For example, if you were to ask someone ‘What colour are your eyes?’ they may just know the answer off the top of their head, since they see it every day. Asking about their first car usually means they have to go back into their memory to find the answer. (Actually, now that I’ve written this, I’m wondering if the expression ‘off the top of my head’ actually refers to finding answers by looking up into the ‘visual’ area)
If you ask these questions of a number of people, you will find that the eye patterns are a lot more obvious in some people than others. Some people really do look in a particular direction and stay their for a while – they may turn their whole head in that direction to look. In other people the movements may be very quick and subtle – if you blink you might miss them.
You will also be able to observe people’s eye accessing cues as they happen, in everyday conversation.
Let’s have a look at some factors that you need to be aware of that might complicate the results. Firstly, people may have different strategies for finding the kind of information you are looking for, that can lead to different results than you’re expecting. For example, as Bandler and Grinder pointed out in their book Frogs Into Princes, if you ask ‘What colour was the front door of the place you lived before this one?’ you might expect them to go to a visual remembered picture of the house and look at the door. But they might be imagining a picture of the door by itself, just floating in space. Since they’ve never seen the door like this in real life, this would be a Visual Constructed picture.
Also, the person might be reverse wired – as left handed people very often are. This will mean that their eye accessing cues will be reversed around the vertical centre line, so they will look to your left to access visual memories. What you will never find, as far as I know, is someone looking down to access pictures and up to access feelings.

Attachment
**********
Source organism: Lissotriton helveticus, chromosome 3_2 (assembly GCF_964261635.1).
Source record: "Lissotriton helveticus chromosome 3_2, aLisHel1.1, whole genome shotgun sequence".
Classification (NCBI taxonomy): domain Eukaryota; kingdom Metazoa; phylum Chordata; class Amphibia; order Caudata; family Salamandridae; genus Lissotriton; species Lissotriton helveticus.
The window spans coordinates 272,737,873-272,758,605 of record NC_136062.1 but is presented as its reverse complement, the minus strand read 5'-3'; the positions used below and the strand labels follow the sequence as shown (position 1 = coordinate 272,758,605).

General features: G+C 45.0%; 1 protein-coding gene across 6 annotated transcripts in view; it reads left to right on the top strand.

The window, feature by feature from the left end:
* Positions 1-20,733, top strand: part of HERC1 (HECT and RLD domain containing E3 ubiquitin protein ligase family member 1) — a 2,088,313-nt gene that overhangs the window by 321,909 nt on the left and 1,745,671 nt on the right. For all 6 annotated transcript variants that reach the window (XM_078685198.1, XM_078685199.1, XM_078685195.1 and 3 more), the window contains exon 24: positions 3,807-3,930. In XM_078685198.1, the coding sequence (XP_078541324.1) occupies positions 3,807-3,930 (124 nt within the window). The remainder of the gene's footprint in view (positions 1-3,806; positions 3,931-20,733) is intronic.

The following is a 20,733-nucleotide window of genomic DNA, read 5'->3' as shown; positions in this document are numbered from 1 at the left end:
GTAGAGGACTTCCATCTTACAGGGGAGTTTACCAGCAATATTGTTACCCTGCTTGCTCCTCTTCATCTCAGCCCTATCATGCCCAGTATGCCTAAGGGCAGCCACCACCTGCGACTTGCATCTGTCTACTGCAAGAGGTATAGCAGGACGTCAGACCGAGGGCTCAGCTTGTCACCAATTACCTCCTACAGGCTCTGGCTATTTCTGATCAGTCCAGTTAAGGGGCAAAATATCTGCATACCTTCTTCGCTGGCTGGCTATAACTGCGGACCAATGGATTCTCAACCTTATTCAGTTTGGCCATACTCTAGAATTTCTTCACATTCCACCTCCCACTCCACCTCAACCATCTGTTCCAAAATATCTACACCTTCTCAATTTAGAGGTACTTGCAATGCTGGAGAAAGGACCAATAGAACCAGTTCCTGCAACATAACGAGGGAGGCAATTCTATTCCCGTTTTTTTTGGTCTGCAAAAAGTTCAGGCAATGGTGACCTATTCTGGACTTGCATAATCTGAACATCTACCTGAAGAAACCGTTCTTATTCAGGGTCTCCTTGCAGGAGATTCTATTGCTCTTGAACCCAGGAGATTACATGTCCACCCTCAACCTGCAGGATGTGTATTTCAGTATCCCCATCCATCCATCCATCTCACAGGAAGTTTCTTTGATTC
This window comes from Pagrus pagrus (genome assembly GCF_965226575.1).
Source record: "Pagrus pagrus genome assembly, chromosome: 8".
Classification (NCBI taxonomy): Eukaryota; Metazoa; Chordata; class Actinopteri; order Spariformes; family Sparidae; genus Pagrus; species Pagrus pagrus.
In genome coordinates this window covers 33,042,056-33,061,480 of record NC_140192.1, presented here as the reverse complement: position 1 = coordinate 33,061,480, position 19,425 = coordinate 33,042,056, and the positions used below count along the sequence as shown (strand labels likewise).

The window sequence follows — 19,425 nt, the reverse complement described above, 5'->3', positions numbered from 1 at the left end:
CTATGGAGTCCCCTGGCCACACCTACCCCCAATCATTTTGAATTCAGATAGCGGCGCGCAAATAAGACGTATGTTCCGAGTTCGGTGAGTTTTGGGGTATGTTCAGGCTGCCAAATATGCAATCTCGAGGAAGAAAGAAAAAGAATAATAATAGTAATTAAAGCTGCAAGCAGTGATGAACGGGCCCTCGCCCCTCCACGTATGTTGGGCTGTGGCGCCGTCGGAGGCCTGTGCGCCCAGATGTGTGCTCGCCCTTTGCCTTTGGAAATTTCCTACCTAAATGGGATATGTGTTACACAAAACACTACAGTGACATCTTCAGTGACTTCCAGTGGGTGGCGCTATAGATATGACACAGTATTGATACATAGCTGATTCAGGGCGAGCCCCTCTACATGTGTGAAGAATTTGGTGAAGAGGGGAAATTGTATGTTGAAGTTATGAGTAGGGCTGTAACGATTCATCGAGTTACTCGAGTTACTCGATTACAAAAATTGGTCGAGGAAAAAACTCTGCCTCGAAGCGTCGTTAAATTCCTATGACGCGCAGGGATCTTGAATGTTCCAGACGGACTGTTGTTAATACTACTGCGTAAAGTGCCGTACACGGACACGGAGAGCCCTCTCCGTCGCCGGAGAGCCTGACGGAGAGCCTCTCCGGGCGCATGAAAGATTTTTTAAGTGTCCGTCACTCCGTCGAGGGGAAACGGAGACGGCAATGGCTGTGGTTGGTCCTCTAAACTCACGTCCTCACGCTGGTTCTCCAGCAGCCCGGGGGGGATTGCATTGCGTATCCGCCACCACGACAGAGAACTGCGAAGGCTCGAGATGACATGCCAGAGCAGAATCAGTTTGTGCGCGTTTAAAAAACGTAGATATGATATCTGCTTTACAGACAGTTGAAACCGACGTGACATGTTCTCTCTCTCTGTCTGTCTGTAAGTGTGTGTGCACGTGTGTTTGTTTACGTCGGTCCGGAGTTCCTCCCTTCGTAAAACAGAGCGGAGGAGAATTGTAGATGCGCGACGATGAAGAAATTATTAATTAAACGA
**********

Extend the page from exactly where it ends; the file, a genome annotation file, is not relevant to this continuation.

Another element that can make eye patterns more interesting is eye contact. In the West, people generally believe that they should have eye contact in a conversation, at least most of the time. People may be concerned that to look away from you might be thought disrespectful, so they often look at you but defocus their eyes or make very minimal eye movements as they try to access the appropriate rep systems.
Conversely, when I was a hypnotherapist in Shepherds Bush, West London, a very cosmopolitan area, I would sometimes get clients from West Africa who looked down the whole time, because in some cultures it’s thought to be disrespectful to look an authority figure – as they must have seen me – in the eye.
As Bandler and Grinder point out, again in Frogs Into Princes, “even somebody who is organized in a totally different way will be systematic; their eye movements will be systematic for them.” So you’ll see consistent eye accessing patterns for that person.
‘Lead’ and ‘reference’ representational systems
A person’s lead representational system is the one they use to access or take in information in the first place. This can happen so quickly that the person is not consciously aware of it. The lead rep system may be different from the primary rep system that they use to process the information.
A person might use visual to access a memory, then process it kinaesthetically – and if you ask them about it, they’ll answer in terms of what they feel about the memory, rather than what it looks like. You would see their eyes flick very quickly into visual remembered, then go into kinaesthetic for a while. So you would detect the lead rep system from the very first movement their eyes make in response to the question.
You can also have a reference rep system, which is the one the person goes into to check that something is right, or to verify a decision before they commit to it. So a good speller might access the word they are asked to spell using an auditory lead system, process the correct spelling visually, and finally go into kinaesthetic to check that the spelling feels right.
Of course, they might be using the same rep system for all three. You don’t know until you look.